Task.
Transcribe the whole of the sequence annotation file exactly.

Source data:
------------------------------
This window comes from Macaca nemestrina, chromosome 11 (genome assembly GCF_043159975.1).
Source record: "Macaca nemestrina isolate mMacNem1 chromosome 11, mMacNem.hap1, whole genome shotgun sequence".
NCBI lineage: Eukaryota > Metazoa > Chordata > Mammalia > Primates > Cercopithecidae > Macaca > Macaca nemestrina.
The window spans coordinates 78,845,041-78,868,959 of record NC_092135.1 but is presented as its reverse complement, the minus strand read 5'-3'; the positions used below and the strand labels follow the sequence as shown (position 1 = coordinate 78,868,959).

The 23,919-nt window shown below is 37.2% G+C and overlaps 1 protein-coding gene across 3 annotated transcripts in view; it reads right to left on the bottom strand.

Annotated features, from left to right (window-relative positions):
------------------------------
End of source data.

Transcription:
This window comes from Macaca nemestrina, chromosome 11 (genome assembly GCF_043159975.1).
Source record: "Macaca nemestrina isolate mMacNem1 chromosome 11, mMacNem.hap1, whole genome shotgun sequence".
NCBI lineage: Eukaryota > Metazoa > Chordata > Mammalia > Primates > Cercopithecidae > Macaca > Macaca nemestrina.
The window spans coordinates 78,845,041-78,868,959 of record NC_092135.1 but is presented as its reverse complement, the minus strand read 5'-3'; the positions used below and the strand labels follow the sequence as shown (position 1 = coordinate 78,868,959).

The 23,919-nt window shown below is 37.2% G+C and overlaps 1 protein-coding gene across 3 annotated transcripts in view; it reads right to left on the bottom strand.

Annotated features, from left to right (window-relative positions):